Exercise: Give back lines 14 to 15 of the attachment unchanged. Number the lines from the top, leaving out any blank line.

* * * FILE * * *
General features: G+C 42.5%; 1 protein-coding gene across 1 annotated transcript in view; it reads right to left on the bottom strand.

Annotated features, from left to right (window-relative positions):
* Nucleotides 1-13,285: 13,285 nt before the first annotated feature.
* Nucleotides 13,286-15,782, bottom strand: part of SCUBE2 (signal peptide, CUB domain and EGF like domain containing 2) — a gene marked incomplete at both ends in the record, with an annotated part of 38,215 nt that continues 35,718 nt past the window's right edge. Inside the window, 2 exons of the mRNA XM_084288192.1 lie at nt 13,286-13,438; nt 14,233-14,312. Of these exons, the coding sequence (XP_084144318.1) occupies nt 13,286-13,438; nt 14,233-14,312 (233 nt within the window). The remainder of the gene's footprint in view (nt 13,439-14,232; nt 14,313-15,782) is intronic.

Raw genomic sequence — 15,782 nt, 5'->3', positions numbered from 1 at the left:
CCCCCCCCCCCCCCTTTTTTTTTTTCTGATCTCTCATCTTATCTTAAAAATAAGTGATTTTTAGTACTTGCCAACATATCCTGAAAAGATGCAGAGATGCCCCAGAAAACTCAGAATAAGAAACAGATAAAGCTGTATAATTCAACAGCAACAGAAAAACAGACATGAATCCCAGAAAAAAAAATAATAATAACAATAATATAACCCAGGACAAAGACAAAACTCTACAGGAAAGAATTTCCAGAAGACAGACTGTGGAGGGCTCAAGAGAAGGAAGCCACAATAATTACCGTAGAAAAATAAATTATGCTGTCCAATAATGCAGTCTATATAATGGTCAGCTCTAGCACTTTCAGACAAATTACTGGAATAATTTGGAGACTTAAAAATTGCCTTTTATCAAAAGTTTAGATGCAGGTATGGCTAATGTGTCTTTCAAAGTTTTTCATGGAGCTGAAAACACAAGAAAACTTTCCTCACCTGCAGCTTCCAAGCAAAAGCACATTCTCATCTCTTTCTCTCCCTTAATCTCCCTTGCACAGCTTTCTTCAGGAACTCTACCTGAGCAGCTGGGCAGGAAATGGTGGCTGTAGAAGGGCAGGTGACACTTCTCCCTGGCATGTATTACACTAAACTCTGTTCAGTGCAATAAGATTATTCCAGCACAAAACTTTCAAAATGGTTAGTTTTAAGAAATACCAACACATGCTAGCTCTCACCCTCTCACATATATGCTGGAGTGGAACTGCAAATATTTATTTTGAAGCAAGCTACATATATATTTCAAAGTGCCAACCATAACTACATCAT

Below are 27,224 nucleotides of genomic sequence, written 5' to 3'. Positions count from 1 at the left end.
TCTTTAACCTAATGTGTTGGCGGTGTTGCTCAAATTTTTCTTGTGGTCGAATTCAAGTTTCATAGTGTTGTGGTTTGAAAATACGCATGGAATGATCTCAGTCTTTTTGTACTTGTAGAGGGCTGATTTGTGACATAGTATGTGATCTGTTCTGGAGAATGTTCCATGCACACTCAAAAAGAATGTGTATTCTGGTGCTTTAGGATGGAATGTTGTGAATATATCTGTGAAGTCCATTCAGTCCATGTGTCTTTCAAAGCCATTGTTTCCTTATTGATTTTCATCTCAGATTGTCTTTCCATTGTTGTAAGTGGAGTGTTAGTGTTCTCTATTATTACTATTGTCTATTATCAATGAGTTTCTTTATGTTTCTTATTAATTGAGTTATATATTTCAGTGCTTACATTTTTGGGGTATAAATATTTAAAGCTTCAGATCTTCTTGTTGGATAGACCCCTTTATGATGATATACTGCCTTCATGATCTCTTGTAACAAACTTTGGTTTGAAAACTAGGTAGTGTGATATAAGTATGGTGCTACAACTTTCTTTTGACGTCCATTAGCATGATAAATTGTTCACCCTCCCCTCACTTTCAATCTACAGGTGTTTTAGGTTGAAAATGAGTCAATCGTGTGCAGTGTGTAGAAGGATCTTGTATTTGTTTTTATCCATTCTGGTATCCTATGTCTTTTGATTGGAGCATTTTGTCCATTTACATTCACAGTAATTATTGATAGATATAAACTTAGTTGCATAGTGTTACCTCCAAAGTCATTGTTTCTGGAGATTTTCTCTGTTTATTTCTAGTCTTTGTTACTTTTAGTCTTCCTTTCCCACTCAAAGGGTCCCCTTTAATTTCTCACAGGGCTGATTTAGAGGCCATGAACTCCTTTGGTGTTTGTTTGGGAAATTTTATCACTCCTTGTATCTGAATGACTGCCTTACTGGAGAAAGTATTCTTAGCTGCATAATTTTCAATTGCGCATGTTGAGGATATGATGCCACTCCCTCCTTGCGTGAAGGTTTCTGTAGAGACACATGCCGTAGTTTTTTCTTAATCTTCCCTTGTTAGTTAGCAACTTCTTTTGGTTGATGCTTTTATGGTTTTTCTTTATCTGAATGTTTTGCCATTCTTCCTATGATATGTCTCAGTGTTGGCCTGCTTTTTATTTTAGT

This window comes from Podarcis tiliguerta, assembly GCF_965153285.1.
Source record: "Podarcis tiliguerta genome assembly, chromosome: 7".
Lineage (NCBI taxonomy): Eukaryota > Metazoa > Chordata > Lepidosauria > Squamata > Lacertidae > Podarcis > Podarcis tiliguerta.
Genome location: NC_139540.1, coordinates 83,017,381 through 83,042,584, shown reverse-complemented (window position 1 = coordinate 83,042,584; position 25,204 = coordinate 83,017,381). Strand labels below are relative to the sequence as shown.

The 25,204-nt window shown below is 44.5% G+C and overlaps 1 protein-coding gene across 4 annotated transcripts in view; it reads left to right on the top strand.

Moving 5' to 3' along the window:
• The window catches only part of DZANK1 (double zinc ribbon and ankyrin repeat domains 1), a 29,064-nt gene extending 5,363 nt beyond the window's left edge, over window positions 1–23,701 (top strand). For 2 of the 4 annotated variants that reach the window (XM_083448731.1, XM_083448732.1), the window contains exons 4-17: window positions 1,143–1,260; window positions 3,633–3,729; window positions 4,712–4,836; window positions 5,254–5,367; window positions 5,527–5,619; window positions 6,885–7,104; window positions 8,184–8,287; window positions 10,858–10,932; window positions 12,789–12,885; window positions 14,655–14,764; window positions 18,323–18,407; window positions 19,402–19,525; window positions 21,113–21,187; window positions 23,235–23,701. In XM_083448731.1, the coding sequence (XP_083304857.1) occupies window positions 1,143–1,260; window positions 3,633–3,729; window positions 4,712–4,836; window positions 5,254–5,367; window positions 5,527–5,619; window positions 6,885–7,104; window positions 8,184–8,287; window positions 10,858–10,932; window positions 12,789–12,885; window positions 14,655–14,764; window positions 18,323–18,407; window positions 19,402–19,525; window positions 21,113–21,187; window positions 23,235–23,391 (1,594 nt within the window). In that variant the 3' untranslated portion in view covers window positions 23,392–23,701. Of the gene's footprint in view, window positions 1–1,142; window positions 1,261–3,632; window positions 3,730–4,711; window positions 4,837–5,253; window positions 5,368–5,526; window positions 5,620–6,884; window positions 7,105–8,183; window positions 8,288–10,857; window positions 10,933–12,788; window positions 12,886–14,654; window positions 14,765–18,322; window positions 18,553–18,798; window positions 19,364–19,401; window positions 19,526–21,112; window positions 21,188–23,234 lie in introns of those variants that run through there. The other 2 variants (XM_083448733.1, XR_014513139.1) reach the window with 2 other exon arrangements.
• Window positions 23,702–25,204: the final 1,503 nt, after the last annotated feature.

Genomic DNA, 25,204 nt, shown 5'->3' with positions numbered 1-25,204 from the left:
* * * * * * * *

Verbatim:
Moving 5' to 3' along the window:
• The window catches only part of DZANK1 (double zinc ribbon and ankyrin repeat domains 1), a 29,064-nt gene extending 5,363 nt beyond the window's left edge, over window positions 1–23,701 (top strand). For 2 of the 4 annotated variants that reach the window (XM_083448731.1, XM_083448732.1), the window contains exons 4-17: window positions 1,143–1,260; window positions 3,633–3,729; window positions 4,712–4,836; window positions 5,254–5,367; window positions 5,527–5,619; window positions 6,885–7,104; window positions 8,184–8,287; window positions 10,858–10,932; window positions 12,789–12,885; window positions 14,655–14,764; window positions 18,323–18,407; window positions 19,402–19,525; window positions 21,113–21,187; window positions 23,235–23,701. In XM_083448731.1, the coding sequence (XP_083304857.1) occupies window positions 1,143–1,260; window positions 3,633–3,729; window positions 4,712–4,836; window positions 5,254–5,367; window positions 5,527–5,619; window positions 6,885–7,104; window positions 8,184–8,287; window positions 10,858–10,932; window positions 12,789–12,885; window positions 14,655–14,764; window positions 18,323–18,407; window positions 19,402–19,525; window positions 21,113–21,187; window positions 23,235–23,391 (1,594 nt within the window). In that variant the 3' untranslated portion in view covers window positions 23,392–23,701. Of the gene's footprint in view, window positions 1–1,142; window positions 1,261–3,632; window positions 3,730–4,711; window positions 4,837–5,253; window positions 5,368–5,526; window positions 5,620–6,884; window positions 7,105–8,183; window positions 8,288–10,857; window positions 10,933–12,788; window positions 12,886–14,654; window positions 14,765–18,322; window positions 18,553–18,798; window positions 19,364–19,401; window positions 19,526–21,112; window positions 21,188–23,234 lie in introns of those variants that run through there. The other 2 variants (XM_083448733.1, XR_014513139.1) reach the window with 2 other exon arrangements.